The usefulness of Catalanism, by Joaquim Coll

Democracy and autonomy are the two founding ideas of the pact of the Transition. The catalanism participated prominently in that process and made a substantive contribution to Spanish political culture with the idea of self-government for all the peoples of Spain. Indeed, the autonomy that was claimed – along with freedom and amnesty – was never understood as something exclusive to historical nationalities, a vague denomination that, although the Constitution does not specify who it refers to, everyone then understood that it did. reference to those territories that in times of the Second Republic promulgated statutes (Catalonia, the Basque Country and Galicia) and that also had a unique identity, different from Spain with a Castilian matrix. Nor can it be said that in 1978 there was a Willingness to competently differentiate the nationalities of the regions, nor that this was a wish of the Catalan parties. Both the PSC, which won all the elections until the first autonomic elections of 1980, and the PSUC, which was the second force, were in favor of repeating the republican formula that, if the result of the civil war had been another, would have ended up drawing a map of fourteen autonomies. Even Miquel Roca, which represented the Catalan Minority in the constitutional debates, made it clear that the term nationalities was a self-denomination that the autonomous communities could give themselves, but without an additional bonus of competences. Actually, what was important about the term nationalities was the interpretation of Spain as a nation of nations. Roca himself alluded to the multinational reality of the Spanish nation. And the communist Jordi Solé Tura, another Catalan father of the Constitution, affirmed that Spain is not an invention, an artifice, but a historical reality that has been poorly organized politically and we want to organize better politically.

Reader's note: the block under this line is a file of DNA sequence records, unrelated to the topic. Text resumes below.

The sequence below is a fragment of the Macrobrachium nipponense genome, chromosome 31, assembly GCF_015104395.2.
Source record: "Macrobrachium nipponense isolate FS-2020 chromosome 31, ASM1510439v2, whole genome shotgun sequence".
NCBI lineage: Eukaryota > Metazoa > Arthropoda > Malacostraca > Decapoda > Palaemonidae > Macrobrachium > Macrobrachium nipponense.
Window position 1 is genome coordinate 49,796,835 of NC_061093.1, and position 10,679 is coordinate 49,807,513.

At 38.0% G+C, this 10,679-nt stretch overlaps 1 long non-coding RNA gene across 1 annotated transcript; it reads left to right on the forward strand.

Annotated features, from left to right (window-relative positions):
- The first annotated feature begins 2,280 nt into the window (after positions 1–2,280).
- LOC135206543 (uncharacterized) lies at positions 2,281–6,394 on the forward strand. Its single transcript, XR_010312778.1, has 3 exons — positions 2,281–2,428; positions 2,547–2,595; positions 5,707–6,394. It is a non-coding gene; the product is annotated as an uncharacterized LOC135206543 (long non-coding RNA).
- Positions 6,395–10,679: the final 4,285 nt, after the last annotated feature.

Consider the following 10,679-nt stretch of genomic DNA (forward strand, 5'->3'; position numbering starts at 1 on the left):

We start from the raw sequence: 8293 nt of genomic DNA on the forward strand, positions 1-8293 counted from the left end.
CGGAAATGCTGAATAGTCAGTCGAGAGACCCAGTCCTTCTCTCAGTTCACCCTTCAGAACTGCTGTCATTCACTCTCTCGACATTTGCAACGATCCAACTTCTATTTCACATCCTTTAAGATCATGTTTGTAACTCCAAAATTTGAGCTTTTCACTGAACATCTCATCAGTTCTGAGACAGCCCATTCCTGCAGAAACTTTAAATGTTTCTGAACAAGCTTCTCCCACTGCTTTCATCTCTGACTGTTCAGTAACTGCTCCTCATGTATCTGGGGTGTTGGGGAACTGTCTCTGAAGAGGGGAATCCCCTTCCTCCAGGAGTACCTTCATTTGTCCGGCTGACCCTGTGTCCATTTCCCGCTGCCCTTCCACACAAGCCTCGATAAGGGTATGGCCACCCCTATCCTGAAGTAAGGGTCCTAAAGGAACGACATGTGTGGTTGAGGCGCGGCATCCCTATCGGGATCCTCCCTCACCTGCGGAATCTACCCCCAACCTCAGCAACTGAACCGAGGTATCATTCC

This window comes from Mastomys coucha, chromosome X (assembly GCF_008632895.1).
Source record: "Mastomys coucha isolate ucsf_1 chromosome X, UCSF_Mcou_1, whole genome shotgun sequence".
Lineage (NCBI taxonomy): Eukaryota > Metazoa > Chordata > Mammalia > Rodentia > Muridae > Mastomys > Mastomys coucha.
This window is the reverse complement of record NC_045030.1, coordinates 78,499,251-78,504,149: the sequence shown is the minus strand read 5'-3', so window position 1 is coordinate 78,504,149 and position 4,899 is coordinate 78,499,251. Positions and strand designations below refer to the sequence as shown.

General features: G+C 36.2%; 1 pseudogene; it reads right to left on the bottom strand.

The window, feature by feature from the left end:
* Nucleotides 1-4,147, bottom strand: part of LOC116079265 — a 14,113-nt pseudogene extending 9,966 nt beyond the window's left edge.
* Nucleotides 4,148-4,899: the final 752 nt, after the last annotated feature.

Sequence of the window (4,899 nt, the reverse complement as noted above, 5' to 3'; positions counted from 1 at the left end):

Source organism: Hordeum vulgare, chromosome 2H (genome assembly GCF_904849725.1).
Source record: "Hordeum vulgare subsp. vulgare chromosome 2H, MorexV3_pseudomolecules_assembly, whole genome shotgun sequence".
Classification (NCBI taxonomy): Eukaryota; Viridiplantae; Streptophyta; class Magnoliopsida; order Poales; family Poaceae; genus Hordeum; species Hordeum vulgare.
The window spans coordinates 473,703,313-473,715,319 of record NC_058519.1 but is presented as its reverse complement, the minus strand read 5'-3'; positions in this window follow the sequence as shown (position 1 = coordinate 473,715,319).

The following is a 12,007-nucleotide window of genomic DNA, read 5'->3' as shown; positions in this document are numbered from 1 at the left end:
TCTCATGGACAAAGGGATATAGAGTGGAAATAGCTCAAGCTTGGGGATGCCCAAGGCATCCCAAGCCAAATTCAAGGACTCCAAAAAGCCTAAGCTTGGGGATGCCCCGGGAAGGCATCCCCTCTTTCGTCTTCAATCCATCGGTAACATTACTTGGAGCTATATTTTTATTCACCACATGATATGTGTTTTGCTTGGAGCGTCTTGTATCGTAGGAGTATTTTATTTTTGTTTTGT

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Reference-www.elperiodico.com

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